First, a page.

While Europeans were sheltering from an intense heatwave in late July, Asian reprocessers had their minds on Christmas.
A last-minute surge of recovered paper orders from Indian mills looking to create goods in time for shipment to China ahead of the festive packaging rush boosted the UK sector.
Mixed paper prices rose accordingly, while multi-grade fibre fell due to the lower demand from Europeans gearing up for the traditional August shutdown period.
Elsewhere some plastic grades fell in value as the summer holidays progressed, but certain copper products moved in the opposite direction.
The pound remained flat against the dollar, staying at $1.28. It rose 2 cents compared with the euro, to €1.17.
Polymer prices have reduced further to the lowest they have been for many years, causing a softening in the value of many grades of recovered plastic.
On top of this, consumer spending is down in light of rising interest rates and economic uncertainty.
Many plastic recyclers have shut down for extended periods this summer, leaving a reduced market for the material.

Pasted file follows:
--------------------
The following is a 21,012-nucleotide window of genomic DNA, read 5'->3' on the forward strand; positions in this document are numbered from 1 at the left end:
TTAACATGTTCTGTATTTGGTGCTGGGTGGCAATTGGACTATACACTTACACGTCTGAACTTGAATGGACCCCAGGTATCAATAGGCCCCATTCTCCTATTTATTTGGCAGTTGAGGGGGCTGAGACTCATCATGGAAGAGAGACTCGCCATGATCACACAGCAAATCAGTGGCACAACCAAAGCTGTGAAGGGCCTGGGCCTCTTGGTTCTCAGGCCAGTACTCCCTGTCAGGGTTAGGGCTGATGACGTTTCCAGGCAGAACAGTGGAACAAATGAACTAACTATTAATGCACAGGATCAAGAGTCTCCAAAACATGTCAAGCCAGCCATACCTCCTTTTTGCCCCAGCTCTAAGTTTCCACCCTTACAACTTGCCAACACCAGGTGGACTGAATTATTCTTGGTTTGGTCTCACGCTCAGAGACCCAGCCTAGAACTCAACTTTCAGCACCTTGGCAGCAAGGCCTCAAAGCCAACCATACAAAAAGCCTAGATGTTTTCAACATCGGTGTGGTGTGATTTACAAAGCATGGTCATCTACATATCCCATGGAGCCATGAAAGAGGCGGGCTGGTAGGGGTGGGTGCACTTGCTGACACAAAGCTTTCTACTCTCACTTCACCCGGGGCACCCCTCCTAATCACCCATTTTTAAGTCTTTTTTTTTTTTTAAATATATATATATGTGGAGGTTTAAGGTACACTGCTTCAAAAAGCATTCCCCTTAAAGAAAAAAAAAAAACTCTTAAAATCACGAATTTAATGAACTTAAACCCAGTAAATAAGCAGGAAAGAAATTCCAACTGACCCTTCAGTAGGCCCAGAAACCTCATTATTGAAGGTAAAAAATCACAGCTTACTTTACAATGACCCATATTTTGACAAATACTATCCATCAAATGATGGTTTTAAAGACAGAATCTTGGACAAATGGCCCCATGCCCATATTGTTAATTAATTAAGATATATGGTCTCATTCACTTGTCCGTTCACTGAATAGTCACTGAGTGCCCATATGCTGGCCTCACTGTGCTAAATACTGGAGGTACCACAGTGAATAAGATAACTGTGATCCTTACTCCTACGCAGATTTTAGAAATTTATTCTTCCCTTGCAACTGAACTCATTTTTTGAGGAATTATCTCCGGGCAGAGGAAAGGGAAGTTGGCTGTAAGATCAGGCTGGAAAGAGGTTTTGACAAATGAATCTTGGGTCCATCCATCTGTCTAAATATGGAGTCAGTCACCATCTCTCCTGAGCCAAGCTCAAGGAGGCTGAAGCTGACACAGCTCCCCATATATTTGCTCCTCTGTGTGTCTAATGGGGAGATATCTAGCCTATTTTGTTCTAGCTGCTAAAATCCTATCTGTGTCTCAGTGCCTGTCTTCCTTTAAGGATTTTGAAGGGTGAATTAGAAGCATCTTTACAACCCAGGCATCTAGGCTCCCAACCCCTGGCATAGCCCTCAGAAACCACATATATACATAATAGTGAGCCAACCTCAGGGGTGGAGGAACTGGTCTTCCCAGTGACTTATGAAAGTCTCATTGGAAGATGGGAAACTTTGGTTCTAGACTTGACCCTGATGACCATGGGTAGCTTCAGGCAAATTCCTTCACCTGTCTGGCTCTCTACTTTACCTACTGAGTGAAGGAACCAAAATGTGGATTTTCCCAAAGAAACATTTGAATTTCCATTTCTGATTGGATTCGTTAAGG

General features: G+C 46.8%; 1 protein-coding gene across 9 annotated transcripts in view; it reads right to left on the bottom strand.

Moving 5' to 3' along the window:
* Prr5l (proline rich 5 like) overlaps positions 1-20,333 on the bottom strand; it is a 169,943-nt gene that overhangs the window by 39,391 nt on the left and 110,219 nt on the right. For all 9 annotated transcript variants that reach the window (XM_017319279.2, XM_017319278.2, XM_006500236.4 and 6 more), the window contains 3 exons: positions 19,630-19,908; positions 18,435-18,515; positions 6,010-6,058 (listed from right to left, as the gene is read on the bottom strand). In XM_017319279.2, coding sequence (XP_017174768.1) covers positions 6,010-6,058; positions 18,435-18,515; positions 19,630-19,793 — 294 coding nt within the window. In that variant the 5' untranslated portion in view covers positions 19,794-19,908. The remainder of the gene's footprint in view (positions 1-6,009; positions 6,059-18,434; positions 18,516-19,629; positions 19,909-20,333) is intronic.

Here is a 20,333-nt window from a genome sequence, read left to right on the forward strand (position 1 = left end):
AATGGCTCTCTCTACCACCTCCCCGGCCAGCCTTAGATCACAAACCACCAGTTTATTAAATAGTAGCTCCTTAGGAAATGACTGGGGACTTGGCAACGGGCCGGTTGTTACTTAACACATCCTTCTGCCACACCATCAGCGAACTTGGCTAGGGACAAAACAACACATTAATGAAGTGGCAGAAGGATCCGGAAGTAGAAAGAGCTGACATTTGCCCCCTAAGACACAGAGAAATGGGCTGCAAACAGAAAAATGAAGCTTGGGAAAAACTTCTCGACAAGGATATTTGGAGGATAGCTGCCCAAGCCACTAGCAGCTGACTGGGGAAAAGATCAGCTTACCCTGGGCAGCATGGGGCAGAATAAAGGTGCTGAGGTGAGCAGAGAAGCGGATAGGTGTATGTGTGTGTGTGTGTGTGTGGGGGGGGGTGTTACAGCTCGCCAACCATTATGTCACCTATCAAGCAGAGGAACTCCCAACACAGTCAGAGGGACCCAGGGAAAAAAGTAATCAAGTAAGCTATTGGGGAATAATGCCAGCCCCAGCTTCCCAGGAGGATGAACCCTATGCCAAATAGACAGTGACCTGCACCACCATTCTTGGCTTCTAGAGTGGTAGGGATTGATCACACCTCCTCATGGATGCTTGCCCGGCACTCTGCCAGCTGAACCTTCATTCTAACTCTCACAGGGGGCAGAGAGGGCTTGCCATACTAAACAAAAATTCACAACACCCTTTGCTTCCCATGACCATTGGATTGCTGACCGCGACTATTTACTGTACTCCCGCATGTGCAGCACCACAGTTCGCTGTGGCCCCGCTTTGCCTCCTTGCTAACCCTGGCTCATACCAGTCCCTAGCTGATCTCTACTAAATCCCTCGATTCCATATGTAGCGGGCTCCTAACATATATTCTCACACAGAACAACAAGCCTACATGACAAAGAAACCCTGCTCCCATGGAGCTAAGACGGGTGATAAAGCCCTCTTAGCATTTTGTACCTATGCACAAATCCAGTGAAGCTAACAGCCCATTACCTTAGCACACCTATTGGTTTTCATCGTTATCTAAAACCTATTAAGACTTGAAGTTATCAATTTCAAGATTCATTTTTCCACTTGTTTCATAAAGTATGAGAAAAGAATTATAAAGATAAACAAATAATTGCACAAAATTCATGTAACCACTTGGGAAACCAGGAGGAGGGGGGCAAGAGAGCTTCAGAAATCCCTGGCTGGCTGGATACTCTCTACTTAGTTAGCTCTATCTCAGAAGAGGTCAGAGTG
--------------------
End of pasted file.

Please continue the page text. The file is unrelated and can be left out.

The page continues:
Virgin prices are also weak, and operating costs are high, leaving pressure on recyclers.
Renewed interest from India in recovered UK paper helped mitigate falling demand from Europe where rising costs and reduced consumer buying activity have hit mills.
Production stops have been reported in countries including France and the Nordics, a situation unlikely to ease over the summer.
However, rising demand from Asia, as firms there battle looming deadlines to fulfil pre-Christmas orders, has kept certain grades buoyant.
Mixed paper prices were up £7 per tonne this week.
While most copper grades rose by £40 or more this week, steel products went in the opposite direction, albeit by a smaller amount.
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